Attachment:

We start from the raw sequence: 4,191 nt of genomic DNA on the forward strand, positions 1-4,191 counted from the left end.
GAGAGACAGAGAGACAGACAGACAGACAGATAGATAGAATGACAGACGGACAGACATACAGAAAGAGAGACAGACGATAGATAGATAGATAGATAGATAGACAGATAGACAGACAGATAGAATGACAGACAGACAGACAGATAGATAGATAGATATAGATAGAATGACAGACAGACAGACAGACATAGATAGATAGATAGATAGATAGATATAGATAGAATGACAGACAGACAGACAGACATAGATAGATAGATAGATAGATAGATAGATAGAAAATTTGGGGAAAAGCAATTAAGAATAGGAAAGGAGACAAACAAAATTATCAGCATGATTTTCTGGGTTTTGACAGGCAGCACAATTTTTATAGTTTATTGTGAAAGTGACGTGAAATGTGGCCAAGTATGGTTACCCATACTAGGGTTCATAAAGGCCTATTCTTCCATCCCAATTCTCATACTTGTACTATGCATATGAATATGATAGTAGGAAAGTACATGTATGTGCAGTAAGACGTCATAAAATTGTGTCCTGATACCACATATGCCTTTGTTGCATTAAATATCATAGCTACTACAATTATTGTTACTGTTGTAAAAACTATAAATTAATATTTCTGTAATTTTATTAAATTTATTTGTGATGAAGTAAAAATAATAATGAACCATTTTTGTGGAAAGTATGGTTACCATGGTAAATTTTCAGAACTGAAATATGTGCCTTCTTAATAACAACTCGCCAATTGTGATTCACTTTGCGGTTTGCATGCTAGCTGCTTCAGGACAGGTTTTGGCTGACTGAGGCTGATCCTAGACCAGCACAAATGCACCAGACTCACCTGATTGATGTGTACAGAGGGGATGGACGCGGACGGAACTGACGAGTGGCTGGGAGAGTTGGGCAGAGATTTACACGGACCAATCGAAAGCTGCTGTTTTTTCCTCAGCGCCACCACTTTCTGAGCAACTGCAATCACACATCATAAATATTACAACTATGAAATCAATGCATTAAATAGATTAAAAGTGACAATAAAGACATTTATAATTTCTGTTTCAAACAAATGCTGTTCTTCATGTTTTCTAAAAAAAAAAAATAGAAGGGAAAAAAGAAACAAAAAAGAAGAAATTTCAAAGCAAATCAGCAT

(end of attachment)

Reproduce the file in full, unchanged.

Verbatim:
We start from the raw sequence: 4,191 nt of genomic DNA on the forward strand, positions 1-4,191 counted from the left end.
GAGAGACAGAGAGACAGACAGACAGACAGATAGATAGAATGACAGACGGACAGACATACAGAAAGAGAGACAGACGATAGATAGATAGATAGATAGATAGACAGATAGACAGACAGATAGAATGACAGACAGACAGACAGATAGATAGATAGATATAGATAGAATGACAGACAGACAGACAGACATAGATAGATAGATAGATAGATAGATATAGATAGAATGACAGACAGACAGACAGACATAGATAGATAGATAGATAGATAGATAGATAGAAAATTTGGGGAAAAGCAATTAAGAATAGGAAAGGAGACAAACAAAATTATCAGCATGATTTTCTGGGTTTTGACAGGCAGCACAATTTTTATAGTTTATTGTGAAAGTGACGTGAAATGTGGCCAAGTATGGTTACCCATACTAGGGTTCATAAAGGCCTATTCTTCCATCCCAATTCTCATACTTGTACTATGCATATGAATATGATAGTAGGAAAGTACATGTATGTGCAGTAAGACGTCATAAAATTGTGTCCTGATACCACATATGCCTTTGTTGCATTAAATATCATAGCTACTACAATTATTGTTACTGTTGTAAAAACTATAAATTAATATTTCTGTAATTTTATTAAATTTATTTGTGATGAAGTAAAAATAATAATGAACCATTTTTGTGGAAAGTATGGTTACCATGGTAAATTTTCAGAACTGAAATATGTGCCTTCTTAATAACAACTCGCCAATTGTGATTCACTTTGCGGTTTGCATGCTAGCTGCTTCAGGACAGGTTTTGGCTGACTGAGGCTGATCCTAGACCAGCACAAATGCACCAGACTCACCTGATTGATGTGTACAGAGGGGATGGACGCGGACGGAACTGACGAGTGGCTGGGAGAGTTGGGCAGAGATTTACACGGACCAATCGAAAGCTGCTGTTTTTTCCTCAGCGCCACCACTTTCTGAGCAACTGCAATCACACATCATAAATATTACAACTATGAAATCAATGCATTAAATAGATTAAAAGTGACAATAAAGACATTTATAATTTCTGTTTCAAACAAATGCTGTTCTTCATGTTTTCTAAAAAAAAAAAATAGAAGGGAAAAAAGAAACAAAAAAGAAGAAATTTCAAAGCAAATCAGCAT